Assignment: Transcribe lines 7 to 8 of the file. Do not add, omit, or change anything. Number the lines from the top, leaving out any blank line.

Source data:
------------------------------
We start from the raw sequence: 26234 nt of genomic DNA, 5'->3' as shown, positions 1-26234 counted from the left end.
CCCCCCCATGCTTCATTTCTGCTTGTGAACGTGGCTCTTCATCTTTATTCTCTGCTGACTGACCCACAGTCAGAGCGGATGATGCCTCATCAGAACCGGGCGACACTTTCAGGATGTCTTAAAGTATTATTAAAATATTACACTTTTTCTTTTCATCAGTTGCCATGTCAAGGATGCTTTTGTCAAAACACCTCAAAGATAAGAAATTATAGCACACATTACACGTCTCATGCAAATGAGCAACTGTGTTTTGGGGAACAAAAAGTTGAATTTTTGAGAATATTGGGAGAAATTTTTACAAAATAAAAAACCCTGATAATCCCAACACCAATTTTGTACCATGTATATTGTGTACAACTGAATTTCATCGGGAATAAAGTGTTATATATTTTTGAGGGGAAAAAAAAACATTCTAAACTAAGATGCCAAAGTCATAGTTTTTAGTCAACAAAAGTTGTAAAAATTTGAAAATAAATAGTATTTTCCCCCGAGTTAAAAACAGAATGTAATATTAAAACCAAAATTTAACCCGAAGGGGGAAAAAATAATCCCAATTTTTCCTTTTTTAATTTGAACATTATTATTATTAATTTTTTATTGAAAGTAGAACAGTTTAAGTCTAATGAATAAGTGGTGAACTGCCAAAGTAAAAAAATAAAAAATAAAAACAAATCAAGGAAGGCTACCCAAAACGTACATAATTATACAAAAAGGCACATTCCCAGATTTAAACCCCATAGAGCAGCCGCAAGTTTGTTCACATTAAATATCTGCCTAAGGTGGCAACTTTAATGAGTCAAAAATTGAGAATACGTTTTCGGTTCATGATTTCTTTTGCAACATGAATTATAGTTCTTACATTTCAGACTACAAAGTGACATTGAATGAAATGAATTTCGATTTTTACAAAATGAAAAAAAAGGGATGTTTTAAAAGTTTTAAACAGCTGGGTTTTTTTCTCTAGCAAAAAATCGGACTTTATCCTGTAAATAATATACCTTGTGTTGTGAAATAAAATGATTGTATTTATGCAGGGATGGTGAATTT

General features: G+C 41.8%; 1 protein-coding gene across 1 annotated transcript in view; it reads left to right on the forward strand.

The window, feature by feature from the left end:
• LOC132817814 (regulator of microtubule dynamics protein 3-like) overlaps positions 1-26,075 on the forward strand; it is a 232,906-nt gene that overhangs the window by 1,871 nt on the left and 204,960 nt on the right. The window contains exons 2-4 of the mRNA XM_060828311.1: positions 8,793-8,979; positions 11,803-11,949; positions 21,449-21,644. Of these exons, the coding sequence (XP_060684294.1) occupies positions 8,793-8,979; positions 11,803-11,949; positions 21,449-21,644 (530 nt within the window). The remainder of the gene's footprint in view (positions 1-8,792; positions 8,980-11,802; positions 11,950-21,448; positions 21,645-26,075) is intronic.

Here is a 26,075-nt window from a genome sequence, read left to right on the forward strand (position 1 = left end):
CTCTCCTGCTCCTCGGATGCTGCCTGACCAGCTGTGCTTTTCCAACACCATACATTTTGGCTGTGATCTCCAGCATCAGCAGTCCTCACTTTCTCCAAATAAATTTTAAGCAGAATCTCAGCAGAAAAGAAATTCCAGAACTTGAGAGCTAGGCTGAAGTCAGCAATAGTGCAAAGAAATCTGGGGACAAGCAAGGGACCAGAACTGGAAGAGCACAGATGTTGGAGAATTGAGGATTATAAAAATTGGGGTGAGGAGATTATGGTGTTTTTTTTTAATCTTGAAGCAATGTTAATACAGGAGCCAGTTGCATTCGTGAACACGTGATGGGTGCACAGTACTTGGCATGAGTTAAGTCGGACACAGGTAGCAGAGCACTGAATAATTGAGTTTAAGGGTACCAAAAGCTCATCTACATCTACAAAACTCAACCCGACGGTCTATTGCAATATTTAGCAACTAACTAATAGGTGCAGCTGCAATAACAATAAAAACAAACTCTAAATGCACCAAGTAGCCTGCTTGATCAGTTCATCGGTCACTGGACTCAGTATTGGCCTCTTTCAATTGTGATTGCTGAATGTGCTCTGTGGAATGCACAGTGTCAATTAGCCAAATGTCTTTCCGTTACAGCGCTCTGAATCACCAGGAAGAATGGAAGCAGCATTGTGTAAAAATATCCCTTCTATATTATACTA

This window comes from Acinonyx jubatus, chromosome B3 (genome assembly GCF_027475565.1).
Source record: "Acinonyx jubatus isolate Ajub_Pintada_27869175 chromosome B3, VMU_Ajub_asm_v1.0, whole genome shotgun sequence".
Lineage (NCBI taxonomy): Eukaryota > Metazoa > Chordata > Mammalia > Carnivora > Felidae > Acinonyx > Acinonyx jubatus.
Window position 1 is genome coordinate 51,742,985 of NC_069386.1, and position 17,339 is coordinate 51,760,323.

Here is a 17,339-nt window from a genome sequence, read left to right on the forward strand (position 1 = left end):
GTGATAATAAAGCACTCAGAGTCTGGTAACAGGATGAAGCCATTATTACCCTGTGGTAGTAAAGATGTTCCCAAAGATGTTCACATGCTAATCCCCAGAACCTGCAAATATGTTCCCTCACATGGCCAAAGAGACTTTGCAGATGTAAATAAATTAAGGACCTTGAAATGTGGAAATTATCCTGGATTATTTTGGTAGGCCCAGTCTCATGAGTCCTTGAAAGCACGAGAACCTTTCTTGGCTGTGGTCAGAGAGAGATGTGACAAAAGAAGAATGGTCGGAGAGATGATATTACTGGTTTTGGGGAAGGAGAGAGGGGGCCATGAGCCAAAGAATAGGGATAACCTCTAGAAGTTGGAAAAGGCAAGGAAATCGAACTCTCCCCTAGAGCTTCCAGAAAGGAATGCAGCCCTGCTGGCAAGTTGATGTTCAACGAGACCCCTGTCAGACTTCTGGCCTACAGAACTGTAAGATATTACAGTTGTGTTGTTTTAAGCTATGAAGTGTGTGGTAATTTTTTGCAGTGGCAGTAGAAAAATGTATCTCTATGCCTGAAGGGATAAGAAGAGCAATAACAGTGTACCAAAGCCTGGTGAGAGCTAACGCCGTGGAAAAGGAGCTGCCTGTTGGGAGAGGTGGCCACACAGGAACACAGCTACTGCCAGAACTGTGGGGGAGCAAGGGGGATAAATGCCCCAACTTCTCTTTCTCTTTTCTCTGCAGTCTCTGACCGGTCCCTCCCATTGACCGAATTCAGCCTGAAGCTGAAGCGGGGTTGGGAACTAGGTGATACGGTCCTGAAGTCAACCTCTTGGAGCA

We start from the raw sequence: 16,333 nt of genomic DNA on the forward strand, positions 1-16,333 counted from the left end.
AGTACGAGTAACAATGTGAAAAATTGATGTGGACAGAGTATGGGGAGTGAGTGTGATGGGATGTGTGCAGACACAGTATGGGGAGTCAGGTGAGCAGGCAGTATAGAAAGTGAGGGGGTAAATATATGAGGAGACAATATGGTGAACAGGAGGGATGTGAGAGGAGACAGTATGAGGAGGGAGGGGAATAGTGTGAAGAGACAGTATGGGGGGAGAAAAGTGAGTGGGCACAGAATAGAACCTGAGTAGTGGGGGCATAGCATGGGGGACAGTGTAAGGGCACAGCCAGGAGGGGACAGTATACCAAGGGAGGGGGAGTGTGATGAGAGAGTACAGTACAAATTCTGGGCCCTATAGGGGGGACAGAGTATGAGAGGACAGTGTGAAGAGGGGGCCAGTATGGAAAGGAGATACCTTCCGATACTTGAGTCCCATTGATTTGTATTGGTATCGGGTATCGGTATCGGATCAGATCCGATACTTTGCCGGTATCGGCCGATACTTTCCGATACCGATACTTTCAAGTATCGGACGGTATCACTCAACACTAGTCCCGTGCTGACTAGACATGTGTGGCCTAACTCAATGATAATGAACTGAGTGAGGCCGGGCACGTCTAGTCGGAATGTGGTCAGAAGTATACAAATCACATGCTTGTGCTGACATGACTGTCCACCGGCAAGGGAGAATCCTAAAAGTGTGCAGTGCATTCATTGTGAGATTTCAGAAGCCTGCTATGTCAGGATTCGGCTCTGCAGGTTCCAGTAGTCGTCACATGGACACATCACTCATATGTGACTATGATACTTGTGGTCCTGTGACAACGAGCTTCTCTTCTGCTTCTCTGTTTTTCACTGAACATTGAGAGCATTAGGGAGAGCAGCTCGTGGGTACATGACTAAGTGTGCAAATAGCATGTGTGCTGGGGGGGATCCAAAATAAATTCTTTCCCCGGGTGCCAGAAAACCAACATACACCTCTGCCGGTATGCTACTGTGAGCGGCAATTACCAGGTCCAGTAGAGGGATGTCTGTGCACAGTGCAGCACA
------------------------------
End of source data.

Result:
CTCTCCTGCTCCTCGGATGCTGCCTGACCAGCTGTGCTTTTCCAACACCATACATTTTGGCTGTGATCTCCAGCATCAGCAGTCCTCACTTTCTCCAAATAAATTTTAAGCAGAATCTCAGCAGAAAAGAAATTCCAGAACTTGAGAGCTAGGCTGAAGTCAGCAATAGTGCAAAGAAATCTGGGGACAAGCAAGGGACCAGAACTGGAAGAGCACAGATGTTGGAGAATTGAGGATTATAAAAATTGGGGTGAGGAGATTATGGTGTTTTTTTTTAATCTTGAAGCAATGTTAATACAGGAGCCAGTTGCATTCGTGAACACGTGATGGGTGCACAGTACTTGGCATGAGTTAAGTCGGACACAGGTAGCAGAGCACTGAATAATTGAGTTTAAGGGTACCAAAAGCTCATCTACATCTACAAAACTCAACCCGACGGTCTATTGCAATATTTAGCAACTAACTAATAGGTGCAGCTGCAATAACAATAAAAACAAACTCTAAATGCACCAAGTAGCCTGCTTGATCAGTTCATCGGTCACTGGACTCAGTATTGGCCTCTTTCAATTGTGATTGCTGAATGTGCTCTGTGGAATGCACAGTGTCAATTAGCCAAATGTCTTTCCGTTACAGCGCTCTGAATCACCAGGAAGAATGGAAGCAGCATTGTGTAAAAATATCCCTTCTATATTATACTA

This window comes from Acinonyx jubatus, chromosome B3 (genome assembly GCF_027475565.1).